“Sixty-six percent of those who were active in church during high school walk away from the church in their college years,” reported Trueblood. “As we wave goodbye to them as they head off to college, they are also waving goodbye to us.”
Trueblood said this statistic should trigger a response from churches to raise up a generation of believers who abide in Christ throughout life transitions.
“Staying connected to Christ in the college years is something we can measure and ask if what we’re doing causes ‘remaining’ to happen,” he said.
Trueblood also shared statistics that revealed one of the top reasons why college students leave the church is they don’t feel connected to people there. This is a wakeup call, he said, not to silo students off into their own isolated ministry, but to intentionally connect them to other generations within the church.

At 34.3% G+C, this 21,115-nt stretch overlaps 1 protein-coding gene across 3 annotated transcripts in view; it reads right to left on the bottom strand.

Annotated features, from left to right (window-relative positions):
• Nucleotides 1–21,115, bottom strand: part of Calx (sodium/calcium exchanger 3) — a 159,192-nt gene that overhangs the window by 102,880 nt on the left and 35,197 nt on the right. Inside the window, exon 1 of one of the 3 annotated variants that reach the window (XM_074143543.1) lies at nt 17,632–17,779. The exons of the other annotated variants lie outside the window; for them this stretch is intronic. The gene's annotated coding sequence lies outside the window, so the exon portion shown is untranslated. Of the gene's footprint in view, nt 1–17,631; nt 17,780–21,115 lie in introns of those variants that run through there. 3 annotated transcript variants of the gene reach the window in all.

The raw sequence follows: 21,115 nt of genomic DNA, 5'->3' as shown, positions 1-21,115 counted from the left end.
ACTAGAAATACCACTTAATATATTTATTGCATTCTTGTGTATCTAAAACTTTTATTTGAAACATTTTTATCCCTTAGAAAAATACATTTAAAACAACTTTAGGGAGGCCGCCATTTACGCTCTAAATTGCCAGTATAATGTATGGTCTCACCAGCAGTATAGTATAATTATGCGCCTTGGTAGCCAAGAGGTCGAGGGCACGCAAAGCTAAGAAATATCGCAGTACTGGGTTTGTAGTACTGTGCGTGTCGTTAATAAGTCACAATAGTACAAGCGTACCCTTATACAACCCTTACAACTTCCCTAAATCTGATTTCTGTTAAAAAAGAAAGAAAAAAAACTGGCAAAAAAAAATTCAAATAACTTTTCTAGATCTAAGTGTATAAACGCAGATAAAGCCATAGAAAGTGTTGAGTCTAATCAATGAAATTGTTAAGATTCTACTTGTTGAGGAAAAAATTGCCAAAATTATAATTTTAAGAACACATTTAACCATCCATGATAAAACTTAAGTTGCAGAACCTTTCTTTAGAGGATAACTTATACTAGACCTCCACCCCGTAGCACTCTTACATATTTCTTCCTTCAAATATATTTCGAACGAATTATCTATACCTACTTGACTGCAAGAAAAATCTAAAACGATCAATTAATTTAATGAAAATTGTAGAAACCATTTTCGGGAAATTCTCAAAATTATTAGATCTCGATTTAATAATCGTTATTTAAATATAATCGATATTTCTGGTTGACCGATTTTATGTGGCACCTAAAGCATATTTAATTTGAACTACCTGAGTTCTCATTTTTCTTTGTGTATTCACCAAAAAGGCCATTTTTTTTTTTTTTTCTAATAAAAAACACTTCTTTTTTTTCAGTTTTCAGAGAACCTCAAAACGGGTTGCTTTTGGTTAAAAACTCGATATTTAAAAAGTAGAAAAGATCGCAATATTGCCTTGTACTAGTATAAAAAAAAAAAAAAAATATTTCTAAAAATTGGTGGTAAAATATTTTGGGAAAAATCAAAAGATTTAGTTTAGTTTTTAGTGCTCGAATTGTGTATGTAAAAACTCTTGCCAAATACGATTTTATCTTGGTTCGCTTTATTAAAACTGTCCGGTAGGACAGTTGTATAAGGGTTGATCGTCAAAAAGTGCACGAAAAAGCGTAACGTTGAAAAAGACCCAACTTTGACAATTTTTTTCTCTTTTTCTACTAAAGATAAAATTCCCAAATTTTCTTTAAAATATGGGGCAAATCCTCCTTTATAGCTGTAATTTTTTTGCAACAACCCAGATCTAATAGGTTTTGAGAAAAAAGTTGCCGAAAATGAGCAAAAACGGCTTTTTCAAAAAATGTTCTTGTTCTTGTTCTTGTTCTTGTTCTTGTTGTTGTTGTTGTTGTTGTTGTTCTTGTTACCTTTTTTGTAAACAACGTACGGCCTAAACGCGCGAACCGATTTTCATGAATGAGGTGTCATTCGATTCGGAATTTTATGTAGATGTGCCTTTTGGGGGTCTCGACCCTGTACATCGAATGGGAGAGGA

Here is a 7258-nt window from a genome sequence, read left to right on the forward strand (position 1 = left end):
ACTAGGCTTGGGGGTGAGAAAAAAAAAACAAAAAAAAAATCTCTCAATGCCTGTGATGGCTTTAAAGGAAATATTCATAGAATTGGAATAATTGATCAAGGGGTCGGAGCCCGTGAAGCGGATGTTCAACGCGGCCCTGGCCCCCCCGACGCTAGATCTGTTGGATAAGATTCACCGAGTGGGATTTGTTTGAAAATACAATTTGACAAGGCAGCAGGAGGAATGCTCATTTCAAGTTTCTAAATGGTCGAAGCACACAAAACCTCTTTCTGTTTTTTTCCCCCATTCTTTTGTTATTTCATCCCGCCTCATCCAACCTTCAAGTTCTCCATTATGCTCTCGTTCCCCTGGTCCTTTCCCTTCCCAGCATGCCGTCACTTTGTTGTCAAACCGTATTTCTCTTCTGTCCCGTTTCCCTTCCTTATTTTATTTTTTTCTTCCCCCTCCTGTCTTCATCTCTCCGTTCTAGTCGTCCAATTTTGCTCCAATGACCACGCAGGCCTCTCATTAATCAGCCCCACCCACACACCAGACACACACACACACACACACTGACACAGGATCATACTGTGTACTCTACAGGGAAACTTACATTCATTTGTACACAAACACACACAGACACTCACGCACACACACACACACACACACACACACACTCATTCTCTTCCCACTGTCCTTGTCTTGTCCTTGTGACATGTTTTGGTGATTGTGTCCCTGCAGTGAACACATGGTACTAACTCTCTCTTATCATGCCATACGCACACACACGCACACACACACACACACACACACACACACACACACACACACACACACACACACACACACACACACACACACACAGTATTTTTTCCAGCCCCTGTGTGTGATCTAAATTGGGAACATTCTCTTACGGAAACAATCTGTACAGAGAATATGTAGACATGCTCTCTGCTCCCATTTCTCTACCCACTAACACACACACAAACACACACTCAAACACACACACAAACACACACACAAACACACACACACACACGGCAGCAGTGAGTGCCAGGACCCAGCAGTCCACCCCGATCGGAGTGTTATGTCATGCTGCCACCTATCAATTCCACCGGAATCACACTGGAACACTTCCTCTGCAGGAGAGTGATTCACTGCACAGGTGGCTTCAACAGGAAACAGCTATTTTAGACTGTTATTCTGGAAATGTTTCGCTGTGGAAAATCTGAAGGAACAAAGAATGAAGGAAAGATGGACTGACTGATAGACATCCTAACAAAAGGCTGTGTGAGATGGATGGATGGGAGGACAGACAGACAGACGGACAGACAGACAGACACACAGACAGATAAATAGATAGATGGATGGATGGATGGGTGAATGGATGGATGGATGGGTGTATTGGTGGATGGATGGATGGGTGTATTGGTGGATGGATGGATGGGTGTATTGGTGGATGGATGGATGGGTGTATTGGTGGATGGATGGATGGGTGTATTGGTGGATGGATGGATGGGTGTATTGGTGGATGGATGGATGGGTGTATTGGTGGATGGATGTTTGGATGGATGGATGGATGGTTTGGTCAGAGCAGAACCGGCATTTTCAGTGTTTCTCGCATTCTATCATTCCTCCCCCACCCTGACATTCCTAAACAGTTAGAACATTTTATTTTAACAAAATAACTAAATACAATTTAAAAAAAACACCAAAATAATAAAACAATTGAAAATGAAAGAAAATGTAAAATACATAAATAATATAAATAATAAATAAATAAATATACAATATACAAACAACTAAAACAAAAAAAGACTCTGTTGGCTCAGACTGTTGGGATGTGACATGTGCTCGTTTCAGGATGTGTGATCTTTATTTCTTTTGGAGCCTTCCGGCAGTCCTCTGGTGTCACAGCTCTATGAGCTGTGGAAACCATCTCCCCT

Trueblood said involving older generations in kids and student ministries allows young people to see what faithfulness looks like over a lifetime and enables parents to be discipled by seasoned Christians in a way that equips them, in turn to become the primary disciplers of their own children.
“The 20s are about to roar again, only this time, it’s the roaring of the Lion of the tribe of Judah,” said founder of the Passion Movement, Louie Giglio, as he looked forward to the turn of the decade. “I believe the church is poised to do something that’s never been done before.”
Giglio heralded this optimism while speaking about the challenges of planting his first church in his 50s, despite having been told years ago it was something he could never do.
“It took a while for God to peel away the layers others had spoken over my life,” he said. “Make sure you’re not living under someone’s expectations of what you can or can’t do or what post you should or shouldn’t be in.”
Giglio also shared about a season of deep anxiety and depression he experienced and encouraged kids and ministry leaders who may be facing similar trials.
“I know that being in the will of God and certainly leading the church can be a dangerous place,” he said. “If anyone is feeling the pressure, I want to encourage you that there’s a Shepherd to lead you.”